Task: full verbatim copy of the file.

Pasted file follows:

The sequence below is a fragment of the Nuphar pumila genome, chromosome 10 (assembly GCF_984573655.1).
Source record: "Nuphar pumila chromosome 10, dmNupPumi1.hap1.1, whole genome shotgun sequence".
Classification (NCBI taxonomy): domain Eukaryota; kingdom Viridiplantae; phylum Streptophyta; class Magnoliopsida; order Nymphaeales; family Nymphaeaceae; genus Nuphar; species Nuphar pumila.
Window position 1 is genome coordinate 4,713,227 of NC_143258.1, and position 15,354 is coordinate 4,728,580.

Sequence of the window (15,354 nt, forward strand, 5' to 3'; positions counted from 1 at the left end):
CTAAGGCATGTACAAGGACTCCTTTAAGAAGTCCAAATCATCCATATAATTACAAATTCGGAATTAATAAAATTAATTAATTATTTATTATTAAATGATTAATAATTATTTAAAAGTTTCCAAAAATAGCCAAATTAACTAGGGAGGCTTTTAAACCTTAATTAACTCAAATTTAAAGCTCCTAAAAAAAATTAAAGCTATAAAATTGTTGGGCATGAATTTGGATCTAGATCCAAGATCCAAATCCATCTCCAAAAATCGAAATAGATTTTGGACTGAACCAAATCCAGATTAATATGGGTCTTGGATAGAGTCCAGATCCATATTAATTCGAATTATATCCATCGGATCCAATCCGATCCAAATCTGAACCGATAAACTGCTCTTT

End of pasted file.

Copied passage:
The sequence below is a fragment of the Nuphar pumila genome, chromosome 10 (assembly GCF_984573655.1).
Source record: "Nuphar pumila chromosome 10, dmNupPumi1.hap1.1, whole genome shotgun sequence".
Classification (NCBI taxonomy): domain Eukaryota; kingdom Viridiplantae; phylum Streptophyta; class Magnoliopsida; order Nymphaeales; family Nymphaeaceae; genus Nuphar; species Nuphar pumila.
Window position 1 is genome coordinate 4,713,227 of NC_143258.1, and position 15,354 is coordinate 4,728,580.

Sequence of the window (15,354 nt, forward strand, 5' to 3'; positions counted from 1 at the left end):
CTAAGGCATGTACAAGGACTCCTTTAAGAAGTCCAAATCATCCATATAATTACAAATTCGGAATTAATAAAATTAATTAATTATTTATTATTAAATGATTAATAATTATTTAAAAGTTTCCAAAAATAGCCAAATTAACTAGGGAGGCTTTTAAACCTTAATTAACTCAAATTTAAAGCTCCTAAAAAAAATTAAAGCTATAAAATTGTTGGGCATGAATTTGGATCTAGATCCAAGATCCAAATCCATCTCCAAAAATCGAAATAGATTTTGGACTGAACCAAATCCAGATTAATATGGGTCTTGGATAGAGTCCAGATCCATATTAATTCGAATTATATCCATCGGATCCAATCCGATCCAAATCTGAACCGATAAACTGCTCTTT